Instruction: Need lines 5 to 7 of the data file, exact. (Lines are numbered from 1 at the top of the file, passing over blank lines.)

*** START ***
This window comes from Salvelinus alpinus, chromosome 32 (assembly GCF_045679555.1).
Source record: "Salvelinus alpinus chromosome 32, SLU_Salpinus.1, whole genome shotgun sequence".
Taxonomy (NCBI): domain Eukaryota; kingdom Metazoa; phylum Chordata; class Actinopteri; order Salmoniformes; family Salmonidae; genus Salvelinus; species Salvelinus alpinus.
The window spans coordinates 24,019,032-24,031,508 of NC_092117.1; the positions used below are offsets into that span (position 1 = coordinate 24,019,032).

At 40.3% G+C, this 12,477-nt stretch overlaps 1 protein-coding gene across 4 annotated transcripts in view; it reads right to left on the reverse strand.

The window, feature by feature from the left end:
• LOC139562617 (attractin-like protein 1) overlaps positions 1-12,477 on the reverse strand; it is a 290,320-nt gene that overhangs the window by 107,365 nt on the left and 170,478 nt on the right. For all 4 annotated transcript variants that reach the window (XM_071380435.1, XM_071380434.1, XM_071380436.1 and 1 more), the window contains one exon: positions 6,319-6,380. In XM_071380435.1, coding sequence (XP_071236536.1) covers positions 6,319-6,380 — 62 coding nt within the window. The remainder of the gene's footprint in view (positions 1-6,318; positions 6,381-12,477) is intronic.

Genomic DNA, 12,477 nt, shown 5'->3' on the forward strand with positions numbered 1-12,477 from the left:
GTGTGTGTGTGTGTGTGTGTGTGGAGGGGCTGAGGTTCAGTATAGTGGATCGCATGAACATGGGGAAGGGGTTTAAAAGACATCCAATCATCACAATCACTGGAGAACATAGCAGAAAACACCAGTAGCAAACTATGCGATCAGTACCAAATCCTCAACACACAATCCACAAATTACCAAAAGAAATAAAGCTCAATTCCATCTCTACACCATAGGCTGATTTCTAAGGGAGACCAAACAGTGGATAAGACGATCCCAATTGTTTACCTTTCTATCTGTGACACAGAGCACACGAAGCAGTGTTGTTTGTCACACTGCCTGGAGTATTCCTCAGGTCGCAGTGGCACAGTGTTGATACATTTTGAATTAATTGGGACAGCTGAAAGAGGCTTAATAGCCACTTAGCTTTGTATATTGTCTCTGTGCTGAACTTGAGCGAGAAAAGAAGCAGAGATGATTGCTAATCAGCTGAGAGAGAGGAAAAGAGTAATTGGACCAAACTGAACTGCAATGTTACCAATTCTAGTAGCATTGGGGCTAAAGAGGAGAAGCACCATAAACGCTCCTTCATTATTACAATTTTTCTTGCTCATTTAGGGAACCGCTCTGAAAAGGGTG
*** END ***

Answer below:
At 40.3% G+C, this 12,477-nt stretch overlaps 1 protein-coding gene across 4 annotated transcripts in view; it reads right to left on the reverse strand.

The window, feature by feature from the left end:
• LOC139562617 (attractin-like protein 1) overlaps positions 1-12,477 on the reverse strand; it is a 290,320-nt gene that overhangs the window by 107,365 nt on the left and 170,478 nt on the right. For all 4 annotated transcript variants that reach the window (XM_071380435.1, XM_071380434.1, XM_071380436.1 and 1 more), the window contains one exon: positions 6,319-6,380. In XM_071380435.1, coding sequence (XP_071236536.1) covers positions 6,319-6,380 — 62 coding nt within the window. The remainder of the gene's footprint in view (positions 1-6,318; positions 6,381-12,477) is intronic.